“Corey Hart was the first Canadian artist ever to go diamond, meaning selling one million copies of a single album. Adams followed quickly behind,” he says. “Those two shattered the glass ceiling and were the first true Canadian superstars. To this day, only 25 Canadian albums have ever gone diamond. They both had a huge teen audience, but their songs appealed to rock fans of all ages.”

Hart’s first single “Sunglasses at Night” and its accompanying video was an MTV and MuchMusic sensation and catapulted the 22-year-old to international stardom. In the video, Hart wears a white shirt, black jeans and Ray-Ban Wayfarers, as models with lacquer-red lips wear police uniforms and the same shades, giving it the edgy, glossy vibe of a Helmut Newton fashion shoot.

Laurie Brown, music journalist and creator of the Pondercast podcast, remembers the video well not only because she was co-host of The New Music in 1984 but also because she appears in it. “At the time, I was also acting and singing on TV and on stage. I got an audition call for a ‘music video’ from my agent who really didn’t know what the job was about,” Brown explains. “I got the job and was told to show up at the Don Jail and bring some sunglasses!”

You can easily spot Brown as the female police officer in the video. “I remember hearing [the song] a trillion times that night as we filmed the video and thinking this could really do very very well,” she says. “It was so well-produced and super catchy. At The New Music and later at MuchMusic, I recognized his skill as a pop songwriter – he is such a precise and concise writer — everything you hear is considered and essential and packs a punch.”

I had my own brush with a Hart video. In 1986, the video for “Eurasian Eyes” off Hart’s sophomore album, Boy in the Box, was filmed north of Toronto at a horse farm. I was one of the teenage girls who rode at the farm, and a few of us were selected to be horse wranglers. We all tried to act cool as the superstar arrived and did his thing with the crew. But none of us were cool. We wanted to get close to the pop star, to engage and express how his songs impacted us. But the powers that be weren’t going to allow that to happen (no doubt out of fear we’d go all Beatlemania and tear his shirt off). Instead, we each received a signed 8 by 10 of Hart. Mine read, “To Kim, Corey Hart, ’86.”  I kept the photo. It seemed surreal that 33 years later, I’m hanging out with Hart on set, having that easy camaraderie that is a natural vibe of the best shoots. I pull out the photo and hand it to him. He’s visibly touched, no doubt the image bringing his own time-travel moment to him. “Oh, you didn’t tear it up,” he says with a smile, then hugs me. And there it is — 1986 all over again.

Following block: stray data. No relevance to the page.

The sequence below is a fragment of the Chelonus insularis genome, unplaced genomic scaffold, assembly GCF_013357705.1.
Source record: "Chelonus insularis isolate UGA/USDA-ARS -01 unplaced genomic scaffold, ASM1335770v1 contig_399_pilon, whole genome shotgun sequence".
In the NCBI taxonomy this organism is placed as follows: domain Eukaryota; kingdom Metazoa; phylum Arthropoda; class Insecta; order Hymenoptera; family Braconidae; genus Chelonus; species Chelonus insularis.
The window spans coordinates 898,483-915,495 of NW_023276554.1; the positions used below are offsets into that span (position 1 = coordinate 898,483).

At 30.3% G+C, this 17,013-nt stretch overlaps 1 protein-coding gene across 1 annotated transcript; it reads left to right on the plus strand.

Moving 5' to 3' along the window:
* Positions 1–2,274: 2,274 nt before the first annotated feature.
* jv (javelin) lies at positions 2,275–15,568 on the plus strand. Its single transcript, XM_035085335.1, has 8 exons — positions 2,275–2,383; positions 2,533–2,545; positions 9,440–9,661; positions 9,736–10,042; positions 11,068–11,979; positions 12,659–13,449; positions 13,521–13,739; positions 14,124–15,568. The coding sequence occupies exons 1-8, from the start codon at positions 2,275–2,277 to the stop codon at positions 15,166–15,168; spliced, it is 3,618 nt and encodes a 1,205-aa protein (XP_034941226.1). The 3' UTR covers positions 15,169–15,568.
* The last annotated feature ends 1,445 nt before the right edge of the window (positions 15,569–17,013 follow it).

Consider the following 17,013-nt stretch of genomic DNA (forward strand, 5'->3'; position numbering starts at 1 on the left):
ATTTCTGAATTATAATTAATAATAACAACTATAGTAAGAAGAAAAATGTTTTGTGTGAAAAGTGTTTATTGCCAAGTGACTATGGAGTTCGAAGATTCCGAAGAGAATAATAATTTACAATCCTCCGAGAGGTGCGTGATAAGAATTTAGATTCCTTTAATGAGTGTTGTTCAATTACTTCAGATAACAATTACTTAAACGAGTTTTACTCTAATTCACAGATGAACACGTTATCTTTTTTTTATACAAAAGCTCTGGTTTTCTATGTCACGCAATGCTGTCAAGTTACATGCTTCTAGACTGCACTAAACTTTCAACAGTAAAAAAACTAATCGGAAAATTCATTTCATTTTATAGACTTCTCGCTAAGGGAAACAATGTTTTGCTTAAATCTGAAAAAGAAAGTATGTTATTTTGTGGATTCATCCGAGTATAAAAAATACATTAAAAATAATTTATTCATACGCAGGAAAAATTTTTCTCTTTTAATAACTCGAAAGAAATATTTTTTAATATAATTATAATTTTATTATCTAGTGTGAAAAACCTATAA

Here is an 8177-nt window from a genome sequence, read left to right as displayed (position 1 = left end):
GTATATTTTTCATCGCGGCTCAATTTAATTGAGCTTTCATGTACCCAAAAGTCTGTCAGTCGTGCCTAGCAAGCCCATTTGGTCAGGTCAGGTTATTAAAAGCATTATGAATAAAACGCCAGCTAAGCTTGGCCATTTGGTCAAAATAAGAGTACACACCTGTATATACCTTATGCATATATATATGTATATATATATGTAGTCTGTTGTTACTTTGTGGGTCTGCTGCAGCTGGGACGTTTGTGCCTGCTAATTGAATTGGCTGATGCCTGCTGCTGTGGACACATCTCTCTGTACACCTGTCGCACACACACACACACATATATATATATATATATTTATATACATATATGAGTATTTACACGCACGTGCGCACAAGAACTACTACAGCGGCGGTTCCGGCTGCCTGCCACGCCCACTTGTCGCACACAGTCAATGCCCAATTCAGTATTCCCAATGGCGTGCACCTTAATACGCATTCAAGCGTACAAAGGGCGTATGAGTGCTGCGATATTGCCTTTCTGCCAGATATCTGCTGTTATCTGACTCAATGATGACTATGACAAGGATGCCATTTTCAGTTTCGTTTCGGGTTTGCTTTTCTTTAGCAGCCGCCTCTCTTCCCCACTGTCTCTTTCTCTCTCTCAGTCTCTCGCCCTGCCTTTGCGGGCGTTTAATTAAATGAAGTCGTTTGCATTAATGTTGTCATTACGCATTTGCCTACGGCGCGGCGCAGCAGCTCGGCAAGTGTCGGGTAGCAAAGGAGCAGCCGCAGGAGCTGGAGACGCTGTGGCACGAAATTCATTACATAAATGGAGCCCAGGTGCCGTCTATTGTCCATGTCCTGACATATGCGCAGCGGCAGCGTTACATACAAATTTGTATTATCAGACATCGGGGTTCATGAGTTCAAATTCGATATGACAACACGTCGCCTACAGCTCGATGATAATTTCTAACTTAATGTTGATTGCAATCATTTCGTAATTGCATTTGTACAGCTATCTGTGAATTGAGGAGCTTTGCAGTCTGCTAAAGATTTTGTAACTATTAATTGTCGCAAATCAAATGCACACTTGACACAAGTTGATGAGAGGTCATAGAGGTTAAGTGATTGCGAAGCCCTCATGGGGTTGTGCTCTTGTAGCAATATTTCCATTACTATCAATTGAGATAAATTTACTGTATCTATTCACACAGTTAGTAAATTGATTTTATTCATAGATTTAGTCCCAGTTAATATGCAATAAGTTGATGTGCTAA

A picture of Corey Hart leaning back in a ming chair with his chin in his hand.
Photo: Chris Chapman

Over the course of his career, Hart sold more than 16 million records worldwide and amassed nine consecutive U.S. Billboard Top 40 Hits and 32 Top 40 Singles in Canada (including 12 Top 10 Hits). Grammy-nominated, he’s also a multiple Juno and Quebec ADISQ award winner.

That’s a lot of money, fame and accolades to walk away from, but walk he did. And his absence was noted in some snarky corners of the music biz. I read him a quote from Rolling Stone when we sit down for our post-shoot interview. It’s a list the music bible published called 100 Best Singles of 1984: Pop’s Greatest Year. “Sunglasses at Night” is rated No. 100. “[Hart] demonstrated a keen knack for dodging success, turning down Spielberg’s offer to screen test for the role of Marty McFly and passing on an invite to record ‘Danger Zone’ for the Top Gun soundtrack.”

He smiles at the jab. “I’m stubborn. I make bad decisions sometimes.” He adds, “But there is no such thing as a perfect formula for all this. You just try your best. You’ve got to be true to yourself and you’ve got to have pride in what you do, work hard at your craft.”

In the intervening years, as he and Masse raised their children in the Bahamas, Hart wrote and produced several songs for fellow Montrealer Céline Dion. He was also offered a record label partnership with Warner Music Canada (his current label), called Siena Records, which he used to cultivate young artists. “It kept an arm in the music business, but an arm isn’t the whole body,” he says. “As a singer-songwriter, I was retired and as a touring artist, I was retired. I mean, if you’ve only put out a record once in 20 years, can you consider yourself an active artist?”

But the urge to be a devoted full-time father was innate, given his own experiences. “I didn’t grow up having a dad in my life who I knew, who raised me and who was present in my life, so that was a pain that I carried with me.” When Hart’s daughter River was born — his third child in four years — he made the decision to step away from music to be the father he never had.